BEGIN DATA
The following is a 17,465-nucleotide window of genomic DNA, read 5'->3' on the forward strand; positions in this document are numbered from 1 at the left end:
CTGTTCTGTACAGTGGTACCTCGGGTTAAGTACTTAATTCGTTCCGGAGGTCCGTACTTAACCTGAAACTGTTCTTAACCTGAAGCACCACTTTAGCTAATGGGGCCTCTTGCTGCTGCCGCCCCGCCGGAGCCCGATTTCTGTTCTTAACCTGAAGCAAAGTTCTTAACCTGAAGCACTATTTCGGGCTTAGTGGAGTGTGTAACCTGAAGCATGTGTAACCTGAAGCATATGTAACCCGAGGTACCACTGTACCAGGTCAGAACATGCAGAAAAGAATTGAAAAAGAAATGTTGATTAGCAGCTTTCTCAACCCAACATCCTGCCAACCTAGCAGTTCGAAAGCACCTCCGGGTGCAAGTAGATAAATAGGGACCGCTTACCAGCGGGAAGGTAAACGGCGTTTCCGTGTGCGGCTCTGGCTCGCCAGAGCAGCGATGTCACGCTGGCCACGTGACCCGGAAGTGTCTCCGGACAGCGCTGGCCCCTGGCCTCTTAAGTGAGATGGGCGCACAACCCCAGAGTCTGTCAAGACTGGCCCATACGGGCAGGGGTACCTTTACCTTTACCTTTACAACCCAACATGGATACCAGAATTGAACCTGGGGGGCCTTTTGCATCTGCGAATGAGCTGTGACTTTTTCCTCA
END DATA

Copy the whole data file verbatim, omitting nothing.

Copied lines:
The following is a 17,465-nucleotide window of genomic DNA, read 5'->3' on the forward strand; positions in this document are numbered from 1 at the left end:
CTGTTCTGTACAGTGGTACCTCGGGTTAAGTACTTAATTCGTTCCGGAGGTCCGTACTTAACCTGAAACTGTTCTTAACCTGAAGCACCACTTTAGCTAATGGGGCCTCTTGCTGCTGCCGCCCCGCCGGAGCCCGATTTCTGTTCTTAACCTGAAGCAAAGTTCTTAACCTGAAGCACTATTTCGGGCTTAGTGGAGTGTGTAACCTGAAGCATGTGTAACCTGAAGCATATGTAACCCGAGGTACCACTGTACCAGGTCAGAACATGCAGAAAAGAATTGAAAAAGAAATGTTGATTAGCAGCTTTCTCAACCCAACATCCTGCCAACCTAGCAGTTCGAAAGCACCTCCGGGTGCAAGTAGATAAATAGGGACCGCTTACCAGCGGGAAGGTAAACGGCGTTTCCGTGTGCGGCTCTGGCTCGCCAGAGCAGCGATGTCACGCTGGCCACGTGACCCGGAAGTGTCTCCGGACAGCGCTGGCCCCTGGCCTCTTAAGTGAGATGGGCGCACAACCCCAGAGTCTGTCAAGACTGGCCCATACGGGCAGGGGTACCTTTACCTTTACCTTTACAACCCAACATGGATACCAGAATTGAACCTGGGGGGCCTTTTGCATCTGCGAATGAGCTGTGACTTTTTCCTCA